Still, local agent Orakei Marine has just sold a second 42, and her new owners plan to collect her in France and sail her back to New Zealand. As an aside, this self-delivery is quite a smart option. Depending on the size of the vessel, self-delivery knocks around $80,000 off the purchase price – money easily diverted to a well-deserved, extended cruising holiday through the Med, across the Atlantic and Pacific via the Panama Canal.
Sail Time
I’ve cruised in quite a few Lagoons and this one is by far the easiest to sail. Much of that is to do with the layout of the single helm station, offset to port. She really is very simple to sail short-handed. Twin, two-speed Harken electric winches play a significant part in this, and they’re only an arm’s length away.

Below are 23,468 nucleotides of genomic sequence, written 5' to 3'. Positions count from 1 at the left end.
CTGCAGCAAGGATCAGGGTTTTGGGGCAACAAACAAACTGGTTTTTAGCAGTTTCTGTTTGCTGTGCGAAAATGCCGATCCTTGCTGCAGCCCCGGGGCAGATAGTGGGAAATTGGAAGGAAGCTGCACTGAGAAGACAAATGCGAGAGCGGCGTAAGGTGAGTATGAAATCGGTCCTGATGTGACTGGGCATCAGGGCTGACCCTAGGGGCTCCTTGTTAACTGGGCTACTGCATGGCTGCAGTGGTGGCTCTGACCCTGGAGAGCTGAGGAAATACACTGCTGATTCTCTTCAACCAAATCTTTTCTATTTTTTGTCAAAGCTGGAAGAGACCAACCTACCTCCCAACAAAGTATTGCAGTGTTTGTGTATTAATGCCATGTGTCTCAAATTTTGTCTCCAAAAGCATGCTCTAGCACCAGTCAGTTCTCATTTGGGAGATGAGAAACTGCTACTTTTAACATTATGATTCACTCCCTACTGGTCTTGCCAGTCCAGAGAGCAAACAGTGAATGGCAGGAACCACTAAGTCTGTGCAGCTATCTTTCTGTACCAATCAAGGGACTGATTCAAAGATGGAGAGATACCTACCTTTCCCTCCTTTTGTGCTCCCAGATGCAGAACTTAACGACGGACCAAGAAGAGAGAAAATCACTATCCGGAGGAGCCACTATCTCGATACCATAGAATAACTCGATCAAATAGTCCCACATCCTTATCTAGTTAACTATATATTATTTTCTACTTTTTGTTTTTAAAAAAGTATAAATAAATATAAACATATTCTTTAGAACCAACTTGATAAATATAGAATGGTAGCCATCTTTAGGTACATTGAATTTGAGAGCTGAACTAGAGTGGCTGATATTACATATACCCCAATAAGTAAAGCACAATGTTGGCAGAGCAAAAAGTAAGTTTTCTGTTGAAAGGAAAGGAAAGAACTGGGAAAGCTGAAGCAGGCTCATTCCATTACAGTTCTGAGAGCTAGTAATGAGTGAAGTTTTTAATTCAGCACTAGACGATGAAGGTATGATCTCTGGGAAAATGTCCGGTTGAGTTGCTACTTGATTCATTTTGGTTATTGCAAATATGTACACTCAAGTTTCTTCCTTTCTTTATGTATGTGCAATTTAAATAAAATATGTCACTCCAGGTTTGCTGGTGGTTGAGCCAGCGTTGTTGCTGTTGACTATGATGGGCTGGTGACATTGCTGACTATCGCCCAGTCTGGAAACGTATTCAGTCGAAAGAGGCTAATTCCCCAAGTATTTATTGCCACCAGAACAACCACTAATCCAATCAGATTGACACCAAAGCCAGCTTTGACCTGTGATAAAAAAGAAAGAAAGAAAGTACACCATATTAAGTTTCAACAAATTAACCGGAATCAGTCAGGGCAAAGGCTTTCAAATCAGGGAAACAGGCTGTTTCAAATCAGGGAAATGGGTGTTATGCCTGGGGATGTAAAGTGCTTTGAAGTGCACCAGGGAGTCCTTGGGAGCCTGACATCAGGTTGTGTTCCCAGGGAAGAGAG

All sheets run through clutches to these winches, so switching between halyard/reefing line/mainsheet/jib sheet is quick and fuss-free. Particularly when you leave the steering to the auto pilot. Clawing your way upwind is simplified by the self-tacker.
I confess that a self-tacker on a cat was a first for me – and I was a little dubious about it when I first climbed aboard. Cats often struggle to tack though the wind, and the common strategy is allowing the jib to backfill to help the bows around. How does a self-tacker cope with this? Very well, I’m happy to report. She didn’t hesitate at all through the tacks – smooth, sure-footed, unruffled.
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Part of the reason for this, I suspect, is the sail plan. Lagoon has moved the 42’s mast quite a long way back from where you’d expect it to be. This creates a much larger fore triangle and a relatively large jib – especially for a self-tacker – and shifts the centre-of-effort further aft.